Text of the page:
By Ridge Mahoney
Contrary to popular belief, the second half of the MLS season began Thursday, and not in late June when the league resumed play following a 15-day World Cup break.
The secondary phase of the North America transfer window, which lasts 30 days, opened July 15, and there's some reason to believe this month-long player bazaar might be among the most active in league history.
Though teams are still constrained by a salary cap – set at $2.55 million this season under terms of a new collective bargaining agreement – they have the option of signing as many as three Designated Players. The third entails paying a luxury tax of $250,000 in addition to whatever salary the player commands. Each DP costs his team a salary-budget charge of $335,000, yet teams can use allocation money to reduce that hit as low as $150,000.
While some teams have yet to sign even one, and a few of those that have employed a DP are hesitant to do so again, New York has grabbed Thierry Henry to accompany its first DP, Juan Pablo Angel, and are actively engaged in discussions to sign a third. The Los Angeles Galaxy, which could lose Landon Donovan to a foreign club this summer and are waiting for David Beckham to heal from yet another injury, are in the market as well. One of the purported targets, Brazilian wizard Ronaldinho, is supposedly headed to Flamengo from AC Milan, though the Italian club says it has yet to receive an offer.
Just the fact Ronaldinho wants to go home to play should warn off MLS teams. In the cases of Romario and Edmundo, to name just two, said players wanted to do whatever the hell they wanted off the field and play hard when they felt like it, which isn’t really the MLS way.
In publicity terms, DPs will make the biggest splashes. Several teams, however, are counting on recent signings of modest proportions to solve existing problems.
Swiss striker Blaise Nkufo began training with Seattle this week and could debut this weekend when the Sounders play Glasgow Celtic in a friendly. He’s the big (6-foot-4) striker the Sounders have been looking for to augment tricky but tiny forward Fredy Montero and attacker Freddie Ljungberg. Seattle has been leaking goals, so the issues go beyond the attack, but lackluster showings by Montero and Ljungberg are contributing causes to a poor (5-8-4) record.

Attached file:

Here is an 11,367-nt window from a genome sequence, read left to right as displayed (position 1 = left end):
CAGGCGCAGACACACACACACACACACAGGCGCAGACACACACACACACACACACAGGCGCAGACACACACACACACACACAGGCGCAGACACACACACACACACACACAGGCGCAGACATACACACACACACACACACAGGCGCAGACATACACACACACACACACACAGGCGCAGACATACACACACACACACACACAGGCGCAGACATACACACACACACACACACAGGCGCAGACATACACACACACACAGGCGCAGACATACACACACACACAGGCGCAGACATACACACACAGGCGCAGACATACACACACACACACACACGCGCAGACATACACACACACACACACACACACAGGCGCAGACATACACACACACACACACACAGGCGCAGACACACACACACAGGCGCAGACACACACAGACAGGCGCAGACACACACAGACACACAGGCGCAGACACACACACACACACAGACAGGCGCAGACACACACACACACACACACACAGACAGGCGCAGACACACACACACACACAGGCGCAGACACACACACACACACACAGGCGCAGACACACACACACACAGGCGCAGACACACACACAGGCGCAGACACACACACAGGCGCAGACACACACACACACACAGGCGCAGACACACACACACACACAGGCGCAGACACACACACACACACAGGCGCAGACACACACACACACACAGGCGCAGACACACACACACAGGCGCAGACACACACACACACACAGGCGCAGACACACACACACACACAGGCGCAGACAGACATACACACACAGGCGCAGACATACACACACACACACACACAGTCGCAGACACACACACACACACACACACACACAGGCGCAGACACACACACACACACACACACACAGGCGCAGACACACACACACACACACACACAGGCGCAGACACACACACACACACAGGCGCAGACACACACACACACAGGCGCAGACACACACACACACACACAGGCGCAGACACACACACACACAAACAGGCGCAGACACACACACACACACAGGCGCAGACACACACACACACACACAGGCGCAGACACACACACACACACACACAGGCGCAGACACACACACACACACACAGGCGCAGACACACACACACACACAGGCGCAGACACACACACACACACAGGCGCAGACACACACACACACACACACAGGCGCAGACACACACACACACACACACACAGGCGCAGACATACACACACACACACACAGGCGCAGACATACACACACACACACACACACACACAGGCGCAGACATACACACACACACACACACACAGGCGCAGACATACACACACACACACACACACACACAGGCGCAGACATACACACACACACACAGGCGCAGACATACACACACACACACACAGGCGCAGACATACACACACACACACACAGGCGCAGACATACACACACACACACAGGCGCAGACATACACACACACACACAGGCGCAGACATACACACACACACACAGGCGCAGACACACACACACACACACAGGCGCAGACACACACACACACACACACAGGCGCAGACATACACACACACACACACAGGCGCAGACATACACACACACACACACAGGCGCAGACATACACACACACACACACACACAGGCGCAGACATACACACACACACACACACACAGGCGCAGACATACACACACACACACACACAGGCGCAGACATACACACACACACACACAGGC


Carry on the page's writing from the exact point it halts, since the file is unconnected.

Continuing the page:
Chivas USA has also been struggling in its first season under Coach Martin Vazquez, who has added Venezuelan forward Giancarlo Maldonado and Mexican midfielder Rodolfo Espinoza. Also signed was Brazilian MLS veteran Paulo Nagamura, who returns to the league after a stint in Mexico.
All three were in action Thursday as Chivas USA opened SuperLiga play with a 2-1 loss to Puebla. Espinoza paid immediate dividends; his cross in the 85th minute gave defender Michael Umana a chance he headed home for his team’s only goal. Chivas USA may be prompted to make another move, if U.S. defender/midfielder Jonathan Bornstein heads south to join Atlas, Atlante, or UNAL Tigres.
This week also yielded the departure of the latest DP bust, Mexican striker Luis Angel Landin. He arrived a year ago, ballyhooed as the Dynamo’s first DP, and battled through fitness concerns and injury setbacks without much success. Yet for Dynamo, the arrival of another ex-MLS player, Joseph Ngwenya, has already proven to be more important than Landin’s failure.
Ngwenya scored both Houston goals in a 2-1 defeat of Mexican powerhouse Pachuca in another SuperLiga match Thursday. The signing of Landin last summer was supposed to boost the Dynamo’s chances of success against foreign foes as well as those in MLS, but instead a member of the 2007 MLS Cup-winning team has come back to bolster its hopes in 2010.
In another month, the window will have closed and scrutiny will be focused on DPs, their salaries, their success or failure on the field, their affect on attendances, etc. Yet the other moves, and there will be many, will be just as influential, if not as dramatic.